“PWI said he reported to the Police and the Police investigation revealed that the 1st Defendant was receiving PW1’s company payment from A-Z Petroleum and Ammasco International for the goods that PWI’s Company sold to them.
“PW1 said the company sent goods to A-Z Petroleum and Ammasco International via waybill and the company gave the Defendant the invoices to send to them, of which the 1st Defendant would give the customers his own bank account and retain the money paid into it for a while before remitting it. PW1 said that the Defendant’s duty as Chief Executive officer did not empower him to pay this money into his account as he has no mandate to do so.”
Ikenga testified that he wrote to his bankers because the payment was coming without details of the payer and it was discovered that the persons paying money into the bank account were Amadi and IDID who received the money from his two main customers A-Z. Petroleum and Ammasco International, totalling over N2.9b.
According to Ikenga, Amadi left the Company when the audit of the company was conducted, because of the first conflict of interest. Based on the letters from the bank, other customers and investigation, PW stated that the defendant had betrayed their trust, as he used his position and information of PWI’s business to the benefit of Eunisell’s competitors.
Ikenga told the court that Amadi used Eunisell’s funds to operate IDID. He alleged that Amadi altered the invoices to Ammasco and A-Z Petroleum to enable him to receive Eunisell’s payment “without authority, mandate and approval and diverting funds to build up the profile and credibility of the Defendant. PW1 also testified that the Defendant forged documents in order to carry out fraudulent activities.”
Ikenga further testified that Amadi made payments into the company’s account without narratives from 1 January 2016 to 28 October 2016, and from January 2012 to 31 December 2015, which were discovered during the police investigation. He stated that what was reflected in the bank statement as manager’s cheque MC/Ammasco and also MC/A-Z Petroleum were not from A-Z Petroleum as they were paid in by Amadi and IDID. He alleged that N2.9b was diverted from his customers by Amadi.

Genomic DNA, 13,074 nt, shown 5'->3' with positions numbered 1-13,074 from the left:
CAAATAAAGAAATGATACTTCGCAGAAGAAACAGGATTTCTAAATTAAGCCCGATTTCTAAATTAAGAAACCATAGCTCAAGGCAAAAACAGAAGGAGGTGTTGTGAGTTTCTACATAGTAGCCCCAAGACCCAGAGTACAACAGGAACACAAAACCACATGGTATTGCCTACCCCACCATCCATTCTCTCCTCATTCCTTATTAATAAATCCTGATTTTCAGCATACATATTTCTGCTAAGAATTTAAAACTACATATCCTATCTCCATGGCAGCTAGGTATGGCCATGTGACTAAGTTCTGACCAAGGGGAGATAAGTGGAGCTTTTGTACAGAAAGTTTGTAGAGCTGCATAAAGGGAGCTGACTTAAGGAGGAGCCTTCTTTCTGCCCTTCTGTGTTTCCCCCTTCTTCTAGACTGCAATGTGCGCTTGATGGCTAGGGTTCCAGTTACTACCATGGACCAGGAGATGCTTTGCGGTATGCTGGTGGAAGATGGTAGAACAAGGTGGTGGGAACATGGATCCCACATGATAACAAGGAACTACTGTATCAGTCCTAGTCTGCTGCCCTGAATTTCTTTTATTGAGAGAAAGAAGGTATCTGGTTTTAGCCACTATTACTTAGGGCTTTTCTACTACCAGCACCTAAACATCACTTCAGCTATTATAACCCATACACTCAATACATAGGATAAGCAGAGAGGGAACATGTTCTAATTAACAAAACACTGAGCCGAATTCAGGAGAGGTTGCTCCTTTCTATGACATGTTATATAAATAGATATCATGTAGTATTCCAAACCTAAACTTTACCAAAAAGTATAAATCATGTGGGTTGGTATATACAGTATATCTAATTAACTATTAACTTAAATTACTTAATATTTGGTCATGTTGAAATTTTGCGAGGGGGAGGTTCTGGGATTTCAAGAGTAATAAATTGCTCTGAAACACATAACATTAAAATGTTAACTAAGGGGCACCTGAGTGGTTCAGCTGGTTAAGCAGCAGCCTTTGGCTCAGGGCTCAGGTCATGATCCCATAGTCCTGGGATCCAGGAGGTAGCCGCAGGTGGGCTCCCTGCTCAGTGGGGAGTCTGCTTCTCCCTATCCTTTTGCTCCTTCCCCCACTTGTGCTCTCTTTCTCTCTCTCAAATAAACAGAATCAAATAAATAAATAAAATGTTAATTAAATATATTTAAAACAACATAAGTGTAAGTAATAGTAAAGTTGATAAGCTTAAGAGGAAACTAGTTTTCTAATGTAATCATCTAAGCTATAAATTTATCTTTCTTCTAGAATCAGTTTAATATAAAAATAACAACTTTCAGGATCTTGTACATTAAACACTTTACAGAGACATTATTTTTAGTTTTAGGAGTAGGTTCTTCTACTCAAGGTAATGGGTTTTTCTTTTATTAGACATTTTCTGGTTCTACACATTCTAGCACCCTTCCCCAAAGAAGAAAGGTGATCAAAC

He further testified that the firm did not really audit its banking activities because “they trusted the 1st defendant who will always inform them whenever a customer will make payment.”
The Federal Government also called several other witnesses who corroborated some of PW1’s testimony.
They included Eunisell’s Finance Manager Phillip Odekina, who had worked with the firm for 10 years, who testified, among others, that no one had the right to nominate any account details, other than Eunisell’s, to a customer, except with the approval of the firm’s board of directors
But in his defence, Amadi through his lawyers prayed the court to hold that he had no case to answer.
He contended that no document said to be in possession of the prosecutor was tendered to show that he defrauded Eunisell Ltd “of the bogus amount of N2.9b…”
He also submitted that the charge was an abuse of court process, adding that PW1 and PW2 gave contradictory testimonies, regarding the auditing of Eunisell’s banking activities.
The defendants also submitted that Ikenga claimed N2.9b at a time, “but later claimed that N103million was unaccounted for…”
They said that based on the evidence of PW1, 2, 3 and 4, “the prosecution’s evidence is replete with contradictions which resulted in the prosecution’s failure to prove its case beyond reasonable doubt.”
The defendants urged the court to hold that the prosecution failed to prove essential ingredients of the offences beyond a reasonable doubt.